“You need to understand your customers’ point of view at every stage of the transaction. This can be tough for someone who is not used to doing this, and has been in 'sell only mode' forever. But this is the new way of doing business in 2015. If you don't do it soon, you'll be left behind.”

~Michael Maven, Carter & Kingsley


“Traditional CRMs systems that were built to manage sales contacts create tremendous challenges for marketers given their rigid structures and the cobbled approach to add cursory marketing functionality. Countless marketers have struggled to retrofit the sales contact structure of a traditional CRM to capture and manage customer data and intelligence, let alone deploy and measure customer engagements. The gaiting, complex sales-focused design is frustrating for marketers to operate.

It is important to understand that CRM systems are only as useful as their ability to gather and synthesize information on the numerous ways consumer interact with brands. As technology improves and consumers find new ways to engage with brands, the challenge for retailers using CRM systems is ensuring that they are aware of the nuances of customer engagements. The ability to analyze engagement behavior, trends, tendencies and preferences is critical in order for marketers to continually understand the consumer and the new channels being used.”

~Brad Mag, Clutch


Anything else you'd like to add about CRMs for retailers?

“The key word in CRM is ‘relationship.’ Machines can’t build relationships; only people can. It’s still up to the company to train their front associates to be welcoming, engaging and show customers they matter whether it's a physical store or commerce site.”

~Richard Shapiro, TCFCR


“Using CRM for retail is only as good as the marketing plan an internal processes that support the overall system. If quality best practices are put in place to ensure accurate data entry, consistent follow up and effective messaging are taking place then retailers can use CRM to help improve their bottom line and increase individual interaction with the customers.”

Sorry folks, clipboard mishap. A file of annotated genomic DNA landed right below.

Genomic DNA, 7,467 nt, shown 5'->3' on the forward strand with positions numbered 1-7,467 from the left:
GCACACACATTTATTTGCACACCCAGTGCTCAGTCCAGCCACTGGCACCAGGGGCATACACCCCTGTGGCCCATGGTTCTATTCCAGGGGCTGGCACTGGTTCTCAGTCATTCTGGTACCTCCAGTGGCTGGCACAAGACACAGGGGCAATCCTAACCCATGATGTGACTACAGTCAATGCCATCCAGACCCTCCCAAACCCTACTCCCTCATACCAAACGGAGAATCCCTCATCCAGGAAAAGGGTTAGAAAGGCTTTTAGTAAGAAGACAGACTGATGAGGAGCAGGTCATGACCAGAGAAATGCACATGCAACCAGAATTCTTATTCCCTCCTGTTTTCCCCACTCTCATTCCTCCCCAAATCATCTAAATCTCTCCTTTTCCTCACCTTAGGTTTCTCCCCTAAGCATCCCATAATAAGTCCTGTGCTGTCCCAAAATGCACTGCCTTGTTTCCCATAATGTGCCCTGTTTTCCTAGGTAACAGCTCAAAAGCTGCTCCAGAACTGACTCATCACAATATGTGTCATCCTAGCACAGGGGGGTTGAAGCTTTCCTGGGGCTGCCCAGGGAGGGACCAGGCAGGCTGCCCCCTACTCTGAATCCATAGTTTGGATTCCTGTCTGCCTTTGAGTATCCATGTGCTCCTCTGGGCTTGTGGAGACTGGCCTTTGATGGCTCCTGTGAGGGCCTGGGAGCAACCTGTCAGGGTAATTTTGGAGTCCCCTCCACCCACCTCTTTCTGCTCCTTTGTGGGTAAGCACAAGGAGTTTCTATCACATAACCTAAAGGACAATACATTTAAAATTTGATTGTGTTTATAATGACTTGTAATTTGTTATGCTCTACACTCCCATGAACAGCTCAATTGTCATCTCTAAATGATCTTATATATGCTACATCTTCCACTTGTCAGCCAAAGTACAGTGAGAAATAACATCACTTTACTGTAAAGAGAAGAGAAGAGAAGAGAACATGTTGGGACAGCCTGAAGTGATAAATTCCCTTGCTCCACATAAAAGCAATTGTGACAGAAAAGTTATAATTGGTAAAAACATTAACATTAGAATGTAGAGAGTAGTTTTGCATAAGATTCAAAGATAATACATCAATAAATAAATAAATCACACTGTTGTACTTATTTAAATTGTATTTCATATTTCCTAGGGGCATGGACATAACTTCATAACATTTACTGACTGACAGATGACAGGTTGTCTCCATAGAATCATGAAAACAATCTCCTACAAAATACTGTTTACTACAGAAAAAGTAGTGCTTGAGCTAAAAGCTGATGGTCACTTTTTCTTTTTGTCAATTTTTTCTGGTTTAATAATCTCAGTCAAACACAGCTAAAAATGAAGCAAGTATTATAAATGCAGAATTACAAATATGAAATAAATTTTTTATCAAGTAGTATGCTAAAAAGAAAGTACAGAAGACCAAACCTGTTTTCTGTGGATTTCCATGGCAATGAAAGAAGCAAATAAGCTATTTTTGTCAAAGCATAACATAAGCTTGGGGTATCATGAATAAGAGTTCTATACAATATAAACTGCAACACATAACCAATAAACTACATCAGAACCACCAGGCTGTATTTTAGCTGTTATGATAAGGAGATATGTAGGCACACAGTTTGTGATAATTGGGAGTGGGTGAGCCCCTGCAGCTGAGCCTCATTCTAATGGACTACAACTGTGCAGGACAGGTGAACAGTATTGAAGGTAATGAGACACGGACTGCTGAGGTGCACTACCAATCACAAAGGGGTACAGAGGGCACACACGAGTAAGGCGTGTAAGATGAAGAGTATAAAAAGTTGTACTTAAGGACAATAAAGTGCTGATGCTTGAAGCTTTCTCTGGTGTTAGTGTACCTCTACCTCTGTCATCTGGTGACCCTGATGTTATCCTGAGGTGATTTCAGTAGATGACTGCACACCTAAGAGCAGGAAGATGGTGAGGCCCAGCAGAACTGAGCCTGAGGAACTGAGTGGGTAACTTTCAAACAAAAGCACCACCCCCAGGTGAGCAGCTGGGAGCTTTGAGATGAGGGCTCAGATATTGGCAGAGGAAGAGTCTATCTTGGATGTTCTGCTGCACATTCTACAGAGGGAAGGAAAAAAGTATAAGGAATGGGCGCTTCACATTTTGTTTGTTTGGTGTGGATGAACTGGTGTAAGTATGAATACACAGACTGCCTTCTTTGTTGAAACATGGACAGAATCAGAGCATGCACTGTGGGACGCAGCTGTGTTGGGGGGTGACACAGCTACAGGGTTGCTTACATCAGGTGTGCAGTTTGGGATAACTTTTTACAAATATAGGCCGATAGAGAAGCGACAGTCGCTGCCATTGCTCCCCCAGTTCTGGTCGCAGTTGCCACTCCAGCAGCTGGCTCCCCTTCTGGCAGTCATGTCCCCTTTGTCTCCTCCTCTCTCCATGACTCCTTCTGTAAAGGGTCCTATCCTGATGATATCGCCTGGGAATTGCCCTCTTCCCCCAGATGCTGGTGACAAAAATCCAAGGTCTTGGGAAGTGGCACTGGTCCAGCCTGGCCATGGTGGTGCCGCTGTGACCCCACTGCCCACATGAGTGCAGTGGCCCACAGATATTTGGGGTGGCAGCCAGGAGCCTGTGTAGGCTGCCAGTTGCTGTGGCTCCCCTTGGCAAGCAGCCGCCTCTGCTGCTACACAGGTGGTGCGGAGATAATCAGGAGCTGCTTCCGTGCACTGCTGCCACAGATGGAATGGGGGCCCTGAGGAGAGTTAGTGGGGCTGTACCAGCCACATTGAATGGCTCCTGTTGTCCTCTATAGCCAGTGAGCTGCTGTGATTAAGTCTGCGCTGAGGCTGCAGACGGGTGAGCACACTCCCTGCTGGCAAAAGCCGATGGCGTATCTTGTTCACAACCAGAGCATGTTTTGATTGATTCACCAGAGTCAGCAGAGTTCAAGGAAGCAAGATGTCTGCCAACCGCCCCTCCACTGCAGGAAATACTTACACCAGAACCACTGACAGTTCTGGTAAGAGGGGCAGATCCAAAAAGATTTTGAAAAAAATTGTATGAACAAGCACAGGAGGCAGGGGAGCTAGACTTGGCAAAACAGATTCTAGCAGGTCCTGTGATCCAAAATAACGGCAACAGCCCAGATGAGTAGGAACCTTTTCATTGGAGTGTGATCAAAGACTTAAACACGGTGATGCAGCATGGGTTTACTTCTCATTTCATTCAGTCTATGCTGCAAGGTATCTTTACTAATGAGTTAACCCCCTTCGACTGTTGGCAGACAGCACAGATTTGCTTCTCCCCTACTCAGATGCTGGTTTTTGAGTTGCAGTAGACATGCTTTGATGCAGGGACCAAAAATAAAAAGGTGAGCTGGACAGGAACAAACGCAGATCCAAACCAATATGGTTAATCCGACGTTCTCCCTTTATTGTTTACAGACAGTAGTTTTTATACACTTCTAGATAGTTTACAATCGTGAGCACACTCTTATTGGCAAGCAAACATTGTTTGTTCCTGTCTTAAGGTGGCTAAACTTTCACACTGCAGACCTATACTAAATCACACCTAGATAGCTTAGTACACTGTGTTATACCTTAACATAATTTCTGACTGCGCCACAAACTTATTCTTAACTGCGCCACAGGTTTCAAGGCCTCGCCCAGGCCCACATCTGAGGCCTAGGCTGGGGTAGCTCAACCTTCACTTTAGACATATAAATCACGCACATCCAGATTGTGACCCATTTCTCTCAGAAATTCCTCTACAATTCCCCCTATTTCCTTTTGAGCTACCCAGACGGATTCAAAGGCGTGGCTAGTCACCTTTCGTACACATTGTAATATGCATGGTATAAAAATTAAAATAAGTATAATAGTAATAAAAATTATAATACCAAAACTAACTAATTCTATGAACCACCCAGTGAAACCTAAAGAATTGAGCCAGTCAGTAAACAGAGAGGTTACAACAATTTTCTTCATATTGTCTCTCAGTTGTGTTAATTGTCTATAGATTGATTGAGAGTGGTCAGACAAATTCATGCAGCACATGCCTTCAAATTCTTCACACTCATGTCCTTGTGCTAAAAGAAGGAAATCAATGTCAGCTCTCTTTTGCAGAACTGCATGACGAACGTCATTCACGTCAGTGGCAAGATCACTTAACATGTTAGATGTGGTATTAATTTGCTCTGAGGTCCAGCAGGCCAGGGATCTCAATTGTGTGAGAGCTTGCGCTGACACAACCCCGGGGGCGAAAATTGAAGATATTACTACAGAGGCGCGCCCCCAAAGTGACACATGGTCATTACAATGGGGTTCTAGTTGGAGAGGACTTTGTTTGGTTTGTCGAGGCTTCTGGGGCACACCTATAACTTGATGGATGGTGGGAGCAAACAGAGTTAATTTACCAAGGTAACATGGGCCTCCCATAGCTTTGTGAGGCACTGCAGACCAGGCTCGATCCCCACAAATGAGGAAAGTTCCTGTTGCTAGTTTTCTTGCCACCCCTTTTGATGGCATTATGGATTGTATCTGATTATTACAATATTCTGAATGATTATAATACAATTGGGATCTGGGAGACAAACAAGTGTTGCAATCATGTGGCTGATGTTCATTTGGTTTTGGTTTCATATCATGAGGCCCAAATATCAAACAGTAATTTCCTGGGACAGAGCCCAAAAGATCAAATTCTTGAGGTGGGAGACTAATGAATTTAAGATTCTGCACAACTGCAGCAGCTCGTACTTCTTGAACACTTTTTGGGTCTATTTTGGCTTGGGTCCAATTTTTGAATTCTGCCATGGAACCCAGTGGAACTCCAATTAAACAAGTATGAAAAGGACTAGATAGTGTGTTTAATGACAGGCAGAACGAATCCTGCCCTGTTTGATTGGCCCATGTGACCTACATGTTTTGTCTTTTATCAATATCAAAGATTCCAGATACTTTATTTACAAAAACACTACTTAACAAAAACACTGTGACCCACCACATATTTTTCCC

~Brian Copening, RYP Marketing


“Depending on the number of locations and number of customers, a full-fledged CRM may be too aggressive for small to medium retailers. Often times, the CRM capabilities of today’s top POS systems offer everything these businesses need to better understand their customers and leverage that understanding to increase revenue.”

~Justin Guinn, Software Advice


“Just like any capital investment in your business – and purchasing a CRM solution is a capital investment – you need to approach the decision with care. It could very well be worth the time and money to hire a consultant to help evaluate and make sure that you are getting exactly what you want.

You don’t know, what you don’t know, and in selecting a CRM for your company, what you don’t know could cause you a lot of headaches, lost time and money.”

~Bryant Garvin, Bryant Garvin Consulting


“Not having a CRM is extremely irresponsible in today's economy. If you don't have one yet, you're surely missing out on a lot of extra revenue, which can go very far toward your bottom line.

Simply following up with customers who don't buy is a huge revenue source for many of our clients who are not aware of this new way of creating profits in a business.”

~Michael Maven, Carter & Kingsley


“In today’s ‘Age of the Customer’, real-time information access on products and pricing has made customer loyalty a diminishing asset for many brands. As more and more information becomes available to consumers and to the frequency they receive products specifically tailored to their preferences increases, retailers must deploy next-gen marketing solutions in order to deliver personalized engagements that motivate the individual by earning trust, driving loyalty and building brand evangelism.”

~Brad Mag, Clutch


Agree? Disagree? Sound off in the comments section below.